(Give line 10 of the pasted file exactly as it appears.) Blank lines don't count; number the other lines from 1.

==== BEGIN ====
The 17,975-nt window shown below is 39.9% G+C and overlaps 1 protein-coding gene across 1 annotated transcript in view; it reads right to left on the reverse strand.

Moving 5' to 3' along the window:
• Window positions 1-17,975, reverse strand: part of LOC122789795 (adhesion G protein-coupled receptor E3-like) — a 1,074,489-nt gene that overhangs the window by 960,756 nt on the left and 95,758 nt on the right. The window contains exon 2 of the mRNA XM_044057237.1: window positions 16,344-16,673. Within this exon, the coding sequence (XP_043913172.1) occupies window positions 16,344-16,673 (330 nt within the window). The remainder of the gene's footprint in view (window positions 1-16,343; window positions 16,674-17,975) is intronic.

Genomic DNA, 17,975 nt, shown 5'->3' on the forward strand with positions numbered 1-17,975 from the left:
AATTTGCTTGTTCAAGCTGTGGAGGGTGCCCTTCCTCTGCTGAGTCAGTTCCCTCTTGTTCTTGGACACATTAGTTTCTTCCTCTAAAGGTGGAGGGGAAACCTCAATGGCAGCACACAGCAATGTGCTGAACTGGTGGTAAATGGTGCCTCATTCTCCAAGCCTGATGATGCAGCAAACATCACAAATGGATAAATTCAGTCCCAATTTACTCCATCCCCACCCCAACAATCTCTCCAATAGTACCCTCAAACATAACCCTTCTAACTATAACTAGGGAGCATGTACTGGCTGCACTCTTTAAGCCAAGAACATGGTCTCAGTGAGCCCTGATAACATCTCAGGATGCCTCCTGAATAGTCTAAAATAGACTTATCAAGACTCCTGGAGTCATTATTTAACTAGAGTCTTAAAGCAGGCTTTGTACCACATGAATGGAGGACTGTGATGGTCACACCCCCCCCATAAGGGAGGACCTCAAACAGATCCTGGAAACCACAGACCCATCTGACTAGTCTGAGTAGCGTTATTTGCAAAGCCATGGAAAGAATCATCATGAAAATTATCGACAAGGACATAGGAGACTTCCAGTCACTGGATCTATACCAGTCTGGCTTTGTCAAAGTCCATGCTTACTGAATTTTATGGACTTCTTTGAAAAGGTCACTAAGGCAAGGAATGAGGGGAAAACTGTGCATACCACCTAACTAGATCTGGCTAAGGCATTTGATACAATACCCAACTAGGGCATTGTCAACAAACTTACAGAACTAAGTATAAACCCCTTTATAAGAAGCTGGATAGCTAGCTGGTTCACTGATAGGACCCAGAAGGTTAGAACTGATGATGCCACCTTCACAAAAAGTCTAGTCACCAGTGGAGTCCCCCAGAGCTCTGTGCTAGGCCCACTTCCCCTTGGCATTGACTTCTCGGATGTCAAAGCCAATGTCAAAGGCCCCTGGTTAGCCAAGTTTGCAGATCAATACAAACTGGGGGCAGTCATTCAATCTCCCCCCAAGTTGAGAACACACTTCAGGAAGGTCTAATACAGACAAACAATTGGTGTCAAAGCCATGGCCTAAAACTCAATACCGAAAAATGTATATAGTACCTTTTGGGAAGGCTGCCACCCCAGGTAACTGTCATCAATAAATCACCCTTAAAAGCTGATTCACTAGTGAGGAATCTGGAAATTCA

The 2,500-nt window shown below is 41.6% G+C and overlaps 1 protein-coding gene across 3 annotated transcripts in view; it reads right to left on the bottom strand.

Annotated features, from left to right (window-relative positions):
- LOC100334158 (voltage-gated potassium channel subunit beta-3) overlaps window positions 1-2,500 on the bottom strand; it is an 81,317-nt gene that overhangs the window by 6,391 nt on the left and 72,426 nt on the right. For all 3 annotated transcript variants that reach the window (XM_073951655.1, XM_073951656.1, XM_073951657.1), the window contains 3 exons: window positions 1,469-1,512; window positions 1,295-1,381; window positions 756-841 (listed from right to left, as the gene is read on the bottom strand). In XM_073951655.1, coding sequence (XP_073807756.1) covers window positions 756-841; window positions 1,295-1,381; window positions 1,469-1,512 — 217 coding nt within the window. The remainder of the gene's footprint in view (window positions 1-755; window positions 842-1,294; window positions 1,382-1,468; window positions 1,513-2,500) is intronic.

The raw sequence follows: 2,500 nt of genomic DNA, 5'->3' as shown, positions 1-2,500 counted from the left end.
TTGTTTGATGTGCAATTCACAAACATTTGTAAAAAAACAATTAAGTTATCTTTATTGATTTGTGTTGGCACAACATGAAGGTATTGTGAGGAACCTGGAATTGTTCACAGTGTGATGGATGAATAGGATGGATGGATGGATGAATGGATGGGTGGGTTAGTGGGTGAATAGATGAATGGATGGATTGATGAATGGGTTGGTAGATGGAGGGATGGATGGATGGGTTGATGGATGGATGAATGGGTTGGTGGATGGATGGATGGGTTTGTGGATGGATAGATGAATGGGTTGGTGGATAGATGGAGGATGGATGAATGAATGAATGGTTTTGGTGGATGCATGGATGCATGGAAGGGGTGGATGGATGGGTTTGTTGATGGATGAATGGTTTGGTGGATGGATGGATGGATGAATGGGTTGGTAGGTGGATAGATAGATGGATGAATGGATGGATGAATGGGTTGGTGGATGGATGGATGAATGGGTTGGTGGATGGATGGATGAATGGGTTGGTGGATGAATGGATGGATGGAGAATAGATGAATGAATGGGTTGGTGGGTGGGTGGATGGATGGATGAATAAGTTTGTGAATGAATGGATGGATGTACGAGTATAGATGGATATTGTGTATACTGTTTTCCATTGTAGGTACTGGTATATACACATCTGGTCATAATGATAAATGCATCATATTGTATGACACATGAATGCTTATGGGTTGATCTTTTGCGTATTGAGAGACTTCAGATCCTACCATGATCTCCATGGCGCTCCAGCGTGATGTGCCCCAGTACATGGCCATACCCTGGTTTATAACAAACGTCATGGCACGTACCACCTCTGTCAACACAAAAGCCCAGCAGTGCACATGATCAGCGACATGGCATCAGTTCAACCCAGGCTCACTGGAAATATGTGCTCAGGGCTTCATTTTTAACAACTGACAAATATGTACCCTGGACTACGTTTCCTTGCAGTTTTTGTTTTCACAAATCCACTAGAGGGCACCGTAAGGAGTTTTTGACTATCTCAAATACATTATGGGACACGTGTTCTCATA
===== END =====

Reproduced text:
TTGTTTGATGTGCAATTCACAAACATTTGTAAAAAAACAATTAAGTTATCTTTATTGATTTGTGTTGGCACAACATGAAGGTATTGTGAGGAACCTGGAATTGTTCACAGTGTGATGGATGAATAGGATGGATGGATGGATGAATGGATGGGTGGGTTAGTGGGTGAATAGATGAATGGATGGATTGATGAATGGGTTGGTAGATGGAGGGATGGATGGATGGGTTGATGGATGGATGAATGGGTTGGTGGATGGATGGATGGGTTTGTGGATGGATAGATGAATGGGTTGGTGGATAGATGGAGGATGGATGAATGAATGAATGGTTTTGGTGGATGCATGGATGCATGGAAGGGGTGGATGGATGGGTTTGTTGATGGATGAATGGTTTGGTGGATGGATGGATGGATGAATGGGTTGGTAGGTGGATAGATAGATGGATGAATGGATGGATGAATGGGTTGGTGGATGGATGGATGAATGGGTTGGTGGATGGATGGATGAATGGGTTGGTGGATGAATGGATGGATGGAGAATAGATGAATGAATGGGTTGGTGGGTGGGTGGATGGATGGATGAATAAGTTTGTGAATGAATGGATGGATGTACGAGTATAGATGGATATTGTGTATACTGTTTTCCATTGTAGGTACTGGTATATACACATCTGGTCATAATGATAAATGCATCATATTGTATGACACATGAATGCTTATGGGTTGATCTTTTGCGTATTGAGAGACTTCAGATCCTACCATGATCTCCATGGCGCTCCAGCGTGATGTGCCCCAGTACATGGCCATACCCTGGTTTATAACAAACGTCATGGCACGTACCACCTCTGTCAACACAAAAGCCCAGCAGTGCACATGATCAGCGACATGGCATCAGTTCAACCCAGGCTCACTGGAAATATGTGCTCAGGGCTTCATTTTTAACAACTGACAAATATGTACCCTGGACTACGTTTCCTTGCAGTTTTTGTTTTCACAAATCCACTAGAGGGCACCGTAAGGAGTTTTTGACTATCTCAAATACATTATGGGACACGTGTTCTCATA